All too often, Michigan defense attorneys fail to consider the license sanctions imposed by the Secretary of State following their client’s conviction for a drinking and driving offense. Having said that, sometimes these resulting sanctions cannot be avoided. A person’s license is subject to mandatory revocation for obtaining two (2) drinking and driving convictions within seven (7) years or three (3) drinking and driving convictions within ten (10) years.

The driver license restoration process is complex and lawyers with experience before the Michigan Driver Appeal and Assessment Division (DAAD) can greatly increase a revoked person’s chances of getting his or her Michigan driver’s license restored.
A first time revocation is for a minimum period of 1 year and a second lifetime revocation is for a minimum period of 5 years. A person whose license is revoked may not operate a vehicle indefinitely until the person is granted driving privileges before the Michigan Driver Appeal and Assessment Division (DAAD) of the Michigan Secretary of State.
Upon eligibility and after waiting the minimum revocation period, a revoked party may begin the process of license restoration. The revoked party, called the petitioner, must prove by clear and convincing evidence that the alcohol or substance abuse problems are under control and likely to remain under control. If a person fails to meet this high standard of proof, the revocation is affirmed and another hearing is allowed after one (1) year. Many times, documentation which is submitted to the DAAD can actually harm a client’s case and result in a continuation of the revocation. The attorneys at SMDA have obtained driving privileges for individuals with multiple drinking and driving convictions because they know the process and ensure that all documentation submitted to the DAAD will strengthen the likelihood of restoring driving privileges.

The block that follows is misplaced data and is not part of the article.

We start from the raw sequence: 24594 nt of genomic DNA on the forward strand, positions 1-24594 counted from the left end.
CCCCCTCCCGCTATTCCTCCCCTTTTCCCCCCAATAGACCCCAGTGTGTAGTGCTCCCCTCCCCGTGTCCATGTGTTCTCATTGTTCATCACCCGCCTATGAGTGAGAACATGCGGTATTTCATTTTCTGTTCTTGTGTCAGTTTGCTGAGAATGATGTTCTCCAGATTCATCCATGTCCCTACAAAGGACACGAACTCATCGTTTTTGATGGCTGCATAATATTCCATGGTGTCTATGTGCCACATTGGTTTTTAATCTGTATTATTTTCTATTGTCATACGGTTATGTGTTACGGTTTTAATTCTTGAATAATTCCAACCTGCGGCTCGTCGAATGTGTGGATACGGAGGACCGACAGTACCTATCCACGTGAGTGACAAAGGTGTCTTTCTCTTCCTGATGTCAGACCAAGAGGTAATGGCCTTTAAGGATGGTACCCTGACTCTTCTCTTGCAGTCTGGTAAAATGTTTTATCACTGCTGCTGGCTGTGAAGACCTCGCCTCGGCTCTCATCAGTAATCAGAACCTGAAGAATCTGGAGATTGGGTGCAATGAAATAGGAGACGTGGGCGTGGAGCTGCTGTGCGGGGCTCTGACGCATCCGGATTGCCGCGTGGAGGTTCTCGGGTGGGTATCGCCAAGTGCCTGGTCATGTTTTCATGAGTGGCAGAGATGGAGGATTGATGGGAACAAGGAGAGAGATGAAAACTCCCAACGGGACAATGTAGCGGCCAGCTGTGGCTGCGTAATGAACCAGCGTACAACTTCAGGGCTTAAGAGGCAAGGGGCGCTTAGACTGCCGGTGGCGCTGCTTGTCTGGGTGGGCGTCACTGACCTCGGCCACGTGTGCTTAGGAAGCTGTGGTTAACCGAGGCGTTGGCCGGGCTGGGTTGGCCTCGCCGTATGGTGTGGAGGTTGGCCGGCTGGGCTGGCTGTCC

After prevailing at a license restoration hearing, a party is required to have an ignition interlock device installed in his vehicle for a period of one (1) year. An ignition interlock is an alcohol monitoring device requiring a satisfactory breath sample before a vehicle can be operated. The device information is periodically downloaded by the installer. An ignition interlock system – Breath Alcohol Ignition Interlock Device (BAIID) is a breath alcohol analyzer with computer logic and internal memory that interconnects with the ignition and other systems of a motor vehicle. The purpose of the BAIID is to measure the bodily alcohol content (BAC) of an intended driver and to prevent the motor vehicle from being started if the BAC exceeds the .025.

If the person has successfully operated a vehicle with the interlock device on the vehicle for one (1) year and again meets the burden of proof, a full license will be granted. If the person fails with an interlock device, or is unable to prove by clear and convincing evidence that the alcohol or substance abuse problems are under control, then the person’s revocation may be reinstated or the DAAD may consider allowing the petitioner to drive with the ignition interlock device for an extended period.

A person who has an ignition interlock device in his or her vehicle is advised not to allow anyone else to blow into the device or to use any substances containing alcohol, such as mouthwash or cold medicines. All alcohol readings will be attributed to the petitioner.
In those rare circumstances when a petitioner is unsuccessful in his initial hearing before the DAAD, an appeal to the circuit court can be made when the hearing officer’s decision is not supported by competent, material and substantial evidence on the whole record, and/or the hearing officer’s decision is arbitrary, capricious or clearly an abuse or unwarranted exercise of discretion.

Obviously, it is preferable to prevail at the first hearing. For this reason, an experienced Michigan license restoration attorney can sift through a person’s substance abuse history, counseling history, relapse history, prior cases, probation records and driving record to prepare an individual strategy for the license appeal.
MCL 257.303(4)(a)(1)
MCL 257.323(4)

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